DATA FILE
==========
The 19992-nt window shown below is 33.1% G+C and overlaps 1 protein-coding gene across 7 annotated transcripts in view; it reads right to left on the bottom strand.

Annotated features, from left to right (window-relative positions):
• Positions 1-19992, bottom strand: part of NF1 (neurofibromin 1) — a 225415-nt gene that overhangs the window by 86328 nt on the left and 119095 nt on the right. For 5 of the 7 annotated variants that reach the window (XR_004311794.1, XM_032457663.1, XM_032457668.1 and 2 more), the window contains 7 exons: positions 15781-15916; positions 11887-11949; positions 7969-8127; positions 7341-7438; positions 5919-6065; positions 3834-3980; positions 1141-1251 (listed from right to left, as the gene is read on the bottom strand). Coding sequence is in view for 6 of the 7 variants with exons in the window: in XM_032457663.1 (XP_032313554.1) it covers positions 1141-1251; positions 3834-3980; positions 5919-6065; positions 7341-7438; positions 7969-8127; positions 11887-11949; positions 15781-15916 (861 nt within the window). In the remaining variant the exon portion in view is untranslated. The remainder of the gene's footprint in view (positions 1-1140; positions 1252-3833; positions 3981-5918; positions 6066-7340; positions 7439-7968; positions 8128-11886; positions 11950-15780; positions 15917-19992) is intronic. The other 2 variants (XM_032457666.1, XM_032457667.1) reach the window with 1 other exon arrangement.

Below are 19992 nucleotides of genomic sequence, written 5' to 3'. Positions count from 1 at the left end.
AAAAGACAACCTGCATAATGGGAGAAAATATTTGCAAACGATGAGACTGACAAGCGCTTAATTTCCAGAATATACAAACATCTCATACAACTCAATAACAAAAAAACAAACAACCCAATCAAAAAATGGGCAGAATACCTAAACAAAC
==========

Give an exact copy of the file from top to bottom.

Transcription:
The 19992-nt window shown below is 33.1% G+C and overlaps 1 protein-coding gene across 7 annotated transcripts in view; it reads right to left on the bottom strand.

Annotated features, from left to right (window-relative positions):
• Positions 1-19992, bottom strand: part of NF1 (neurofibromin 1) — a 225415-nt gene that overhangs the window by 86328 nt on the left and 119095 nt on the right. For 5 of the 7 annotated variants that reach the window (XR_004311794.1, XM_032457663.1, XM_032457668.1 and 2 more), the window contains 7 exons: positions 15781-15916; positions 11887-11949; positions 7969-8127; positions 7341-7438; positions 5919-6065; positions 3834-3980; positions 1141-1251 (listed from right to left, as the gene is read on the bottom strand). Coding sequence is in view for 6 of the 7 variants with exons in the window: in XM_032457663.1 (XP_032313554.1) it covers positions 1141-1251; positions 3834-3980; positions 5919-6065; positions 7341-7438; positions 7969-8127; positions 11887-11949; positions 15781-15916 (861 nt within the window). In the remaining variant the exon portion in view is untranslated. The remainder of the gene's footprint in view (positions 1-1140; positions 1252-3833; positions 3981-5918; positions 6066-7340; positions 7439-7968; positions 8128-11886; positions 11950-15780; positions 15917-19992) is intronic. The other 2 variants (XM_032457666.1, XM_032457667.1) reach the window with 1 other exon arrangement.

Below are 19992 nucleotides of genomic sequence, written 5' to 3'. Positions count from 1 at the left end.
AAAAGACAACCTGCATAATGGGAGAAAATATTTGCAAACGATGAGACTGACAAGCGCTTAATTTCCAGAATATACAAACATCTCATACAACTCAATAACAAAAAAACAAACAACCCAATCAAAAAATGGGCAGAATACCTAAACAAAC